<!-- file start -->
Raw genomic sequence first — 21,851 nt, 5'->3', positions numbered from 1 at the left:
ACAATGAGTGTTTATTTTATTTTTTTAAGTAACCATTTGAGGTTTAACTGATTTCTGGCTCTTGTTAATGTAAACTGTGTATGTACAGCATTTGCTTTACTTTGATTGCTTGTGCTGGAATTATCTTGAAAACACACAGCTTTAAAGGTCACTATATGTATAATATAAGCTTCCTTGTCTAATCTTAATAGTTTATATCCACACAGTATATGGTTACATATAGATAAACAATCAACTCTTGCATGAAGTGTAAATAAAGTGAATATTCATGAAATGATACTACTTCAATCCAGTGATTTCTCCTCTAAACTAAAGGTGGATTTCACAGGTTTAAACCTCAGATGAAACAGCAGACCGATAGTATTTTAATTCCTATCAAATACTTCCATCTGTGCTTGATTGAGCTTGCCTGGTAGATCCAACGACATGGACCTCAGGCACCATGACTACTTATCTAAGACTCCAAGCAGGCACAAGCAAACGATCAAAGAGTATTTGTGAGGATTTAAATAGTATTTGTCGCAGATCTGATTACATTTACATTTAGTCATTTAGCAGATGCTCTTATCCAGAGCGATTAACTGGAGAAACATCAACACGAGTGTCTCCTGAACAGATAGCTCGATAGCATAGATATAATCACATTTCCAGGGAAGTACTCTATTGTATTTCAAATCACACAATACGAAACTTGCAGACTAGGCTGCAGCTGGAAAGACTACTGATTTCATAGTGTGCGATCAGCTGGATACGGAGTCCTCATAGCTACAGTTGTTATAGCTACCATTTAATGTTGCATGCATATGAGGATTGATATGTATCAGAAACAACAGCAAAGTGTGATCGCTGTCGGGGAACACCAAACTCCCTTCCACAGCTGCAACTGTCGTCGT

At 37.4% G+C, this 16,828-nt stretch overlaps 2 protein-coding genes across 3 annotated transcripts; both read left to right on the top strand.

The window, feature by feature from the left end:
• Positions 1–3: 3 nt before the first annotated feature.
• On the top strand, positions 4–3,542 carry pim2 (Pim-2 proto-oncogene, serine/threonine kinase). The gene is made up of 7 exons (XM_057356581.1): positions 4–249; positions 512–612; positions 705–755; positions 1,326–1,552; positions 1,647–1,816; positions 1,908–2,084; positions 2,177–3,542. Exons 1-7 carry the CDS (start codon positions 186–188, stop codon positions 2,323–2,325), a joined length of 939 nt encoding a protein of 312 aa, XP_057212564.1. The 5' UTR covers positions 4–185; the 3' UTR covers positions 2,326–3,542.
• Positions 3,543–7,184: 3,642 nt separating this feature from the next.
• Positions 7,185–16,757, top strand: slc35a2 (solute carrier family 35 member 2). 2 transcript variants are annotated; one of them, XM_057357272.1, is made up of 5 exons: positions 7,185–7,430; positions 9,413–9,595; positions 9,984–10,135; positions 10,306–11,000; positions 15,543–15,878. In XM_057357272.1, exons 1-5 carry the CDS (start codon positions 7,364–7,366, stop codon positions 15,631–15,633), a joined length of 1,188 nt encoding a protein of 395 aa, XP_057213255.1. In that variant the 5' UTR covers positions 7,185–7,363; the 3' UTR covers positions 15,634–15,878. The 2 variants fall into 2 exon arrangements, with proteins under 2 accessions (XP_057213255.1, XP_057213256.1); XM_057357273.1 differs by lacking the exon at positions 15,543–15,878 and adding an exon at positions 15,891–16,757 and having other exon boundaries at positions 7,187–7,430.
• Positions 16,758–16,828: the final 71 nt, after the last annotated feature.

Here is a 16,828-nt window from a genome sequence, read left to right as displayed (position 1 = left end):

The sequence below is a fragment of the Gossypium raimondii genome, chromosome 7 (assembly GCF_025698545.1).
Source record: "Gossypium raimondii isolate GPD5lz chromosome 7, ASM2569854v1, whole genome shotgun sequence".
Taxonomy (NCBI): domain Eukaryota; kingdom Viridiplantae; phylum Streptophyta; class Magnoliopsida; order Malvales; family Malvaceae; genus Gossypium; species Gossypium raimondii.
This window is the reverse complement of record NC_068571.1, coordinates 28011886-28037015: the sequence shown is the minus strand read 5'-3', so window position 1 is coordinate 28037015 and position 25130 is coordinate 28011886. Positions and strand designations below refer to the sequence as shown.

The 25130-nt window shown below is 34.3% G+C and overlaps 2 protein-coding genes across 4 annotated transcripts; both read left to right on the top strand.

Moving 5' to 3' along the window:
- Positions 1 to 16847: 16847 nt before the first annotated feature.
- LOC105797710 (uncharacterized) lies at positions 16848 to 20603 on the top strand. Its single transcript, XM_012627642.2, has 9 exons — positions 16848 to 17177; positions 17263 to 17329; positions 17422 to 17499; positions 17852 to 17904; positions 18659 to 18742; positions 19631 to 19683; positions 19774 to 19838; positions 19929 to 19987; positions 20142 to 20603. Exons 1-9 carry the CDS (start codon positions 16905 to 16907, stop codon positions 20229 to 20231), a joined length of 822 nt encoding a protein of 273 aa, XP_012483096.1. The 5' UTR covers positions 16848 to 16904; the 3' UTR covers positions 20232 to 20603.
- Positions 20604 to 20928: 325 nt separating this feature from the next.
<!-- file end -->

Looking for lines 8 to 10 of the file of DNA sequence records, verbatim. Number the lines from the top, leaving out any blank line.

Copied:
• Positions 7,185–16,757, top strand: slc35a2 (solute carrier family 35 member 2). 2 transcript variants are annotated; one of them, XM_057357272.1, is made up of 5 exons: positions 7,185–7,430; positions 9,413–9,595; positions 9,984–10,135; positions 10,306–11,000; positions 15,543–15,878. In XM_057357272.1, exons 1-5 carry the CDS (start codon positions 7,364–7,366, stop codon positions 15,631–15,633), a joined length of 1,188 nt encoding a protein of 395 aa, XP_057213255.1. In that variant the 5' UTR covers positions 7,185–7,363; the 3' UTR covers positions 15,634–15,878. The 2 variants fall into 2 exon arrangements, with proteins under 2 accessions (XP_057213255.1, XP_057213256.1); XM_057357273.1 differs by lacking the exon at positions 15,543–15,878 and adding an exon at positions 15,891–16,757 and having other exon boundaries at positions 7,187–7,430.
• Positions 16,758–16,828: the final 71 nt, after the last annotated feature.

Here is a 16,828-nt window from a genome sequence, read left to right as displayed (position 1 = left end):